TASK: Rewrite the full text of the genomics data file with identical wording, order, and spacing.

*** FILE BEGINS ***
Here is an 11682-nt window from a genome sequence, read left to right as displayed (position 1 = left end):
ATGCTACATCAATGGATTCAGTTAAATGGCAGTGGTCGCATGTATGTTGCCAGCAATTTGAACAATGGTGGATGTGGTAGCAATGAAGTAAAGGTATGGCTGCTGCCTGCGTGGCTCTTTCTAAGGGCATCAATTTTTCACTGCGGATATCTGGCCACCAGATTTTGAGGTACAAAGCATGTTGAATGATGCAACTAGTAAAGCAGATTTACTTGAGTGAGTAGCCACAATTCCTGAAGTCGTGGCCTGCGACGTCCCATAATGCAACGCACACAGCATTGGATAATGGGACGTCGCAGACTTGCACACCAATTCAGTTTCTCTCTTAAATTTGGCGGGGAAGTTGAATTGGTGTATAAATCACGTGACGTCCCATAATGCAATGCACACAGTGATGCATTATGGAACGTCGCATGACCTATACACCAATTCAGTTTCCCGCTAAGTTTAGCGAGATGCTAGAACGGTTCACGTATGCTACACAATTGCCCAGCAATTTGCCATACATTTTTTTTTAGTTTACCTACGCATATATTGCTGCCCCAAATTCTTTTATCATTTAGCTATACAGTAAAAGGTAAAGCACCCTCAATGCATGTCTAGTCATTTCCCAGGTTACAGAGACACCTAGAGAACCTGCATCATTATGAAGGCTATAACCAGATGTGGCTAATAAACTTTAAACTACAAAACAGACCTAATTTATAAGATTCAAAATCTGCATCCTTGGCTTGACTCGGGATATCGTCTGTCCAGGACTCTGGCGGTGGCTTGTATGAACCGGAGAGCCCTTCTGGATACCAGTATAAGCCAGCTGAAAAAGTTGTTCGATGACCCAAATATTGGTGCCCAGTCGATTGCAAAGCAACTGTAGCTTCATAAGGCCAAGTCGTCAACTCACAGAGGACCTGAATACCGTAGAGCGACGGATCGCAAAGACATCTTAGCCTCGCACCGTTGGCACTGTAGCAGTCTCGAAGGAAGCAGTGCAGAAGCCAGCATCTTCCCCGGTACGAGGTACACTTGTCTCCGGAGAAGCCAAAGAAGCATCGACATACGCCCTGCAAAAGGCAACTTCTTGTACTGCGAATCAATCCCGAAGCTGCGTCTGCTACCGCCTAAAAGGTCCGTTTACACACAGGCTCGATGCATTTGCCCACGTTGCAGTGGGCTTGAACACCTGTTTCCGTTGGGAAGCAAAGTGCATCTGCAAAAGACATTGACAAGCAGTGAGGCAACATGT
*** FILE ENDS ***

Here is an 11682-nt window from a genome sequence, read left to right as displayed (position 1 = left end):
ATGCTACATCAATGGATTCAGTTAAATGGCAGTGGTCGCATGTATGTTGCCAGCAATTTGAACAATGGTGGATGTGGTAGCAATGAAGTAAAGGTATGGCTGCTGCCTGCGTGGCTCTTTCTAAGGGCATCAATTTTTCACTGCGGATATCTGGCCACCAGATTTTGAGGTACAAAGCATGTTGAATGATGCAACTAGTAAAGCAGATTTACTTGAGTGAGTAGCCACAATTCCTGAAGTCGTGGCCTGCGACGTCCCATAATGCAACGCACACAGCATTGGATAATGGGACGTCGCAGACTTGCACACCAATTCAGTTTCTCTCTTAAATTTGGCGGGGAAGTTGAATTGGTGTATAAATCACGTGACGTCCCATAATGCAATGCACACAGTGATGCATTATGGAACGTCGCATGACCTATACACCAATTCAGTTTCCCGCTAAGTTTAGCGAGATGCTAGAACGGTTCACGTATGCTACACAATTGCCCAGCAATTTGCCATACATTTTTTTTTAGTTTACCTACGCATATATTGCTGCCCCAAATTCTTTTATCATTTAGCTATACAGTAAAAGGTAAAGCACCCTCAATGCATGTCTAGTCATTTCCCAGGTTACAGAGACACCTAGAGAACCTGCATCATTATGAAGGCTATAACCAGATGTGGCTAATAAACTTTAAACTACAAAACAGACCTAATTTATAAGATTCAAAATCTGCATCCTTGGCTTGACTCGGGATATCGTCTGTCCAGGACTCTGGCGGTGGCTTGTATGAACCGGAGAGCCCTTCTGGATACCAGTATAAGCCAGCTGAAAAAGTTGTTCGATGACCCAAATATTGGTGCCCAGTCGATTGCAAAGCAACTGTAGCTTCATAAGGCCAAGTCGTCAACTCACAGAGGACCTGAATACCGTAGAGCGACGGATCGCAAAGACATCTTAGCCTCGCACCGTTGGCACTGTAGCAGTCTCGAAGGAAGCAGTGCAGAAGCCAGCATCTTCCCCGGTACGAGGTACACTTGTCTCCGGAGAAGCCAAAGAAGCATCGACATACGCCCTGCAAAAGGCAACTTCTTGTACTGCGAATCAATCCCGAAGCTGCGTCTGCTACCGCCTAAAAGGTCCGTTTACACACAGGCTCGATGCATTTGCCCACGTTGCAGTGGGCTTGAACACCTGTTTCCGTTGGGAAGCAAAGTGCATCTGCAAAAGACATTGACAAGCAGTGAGGCAACATGT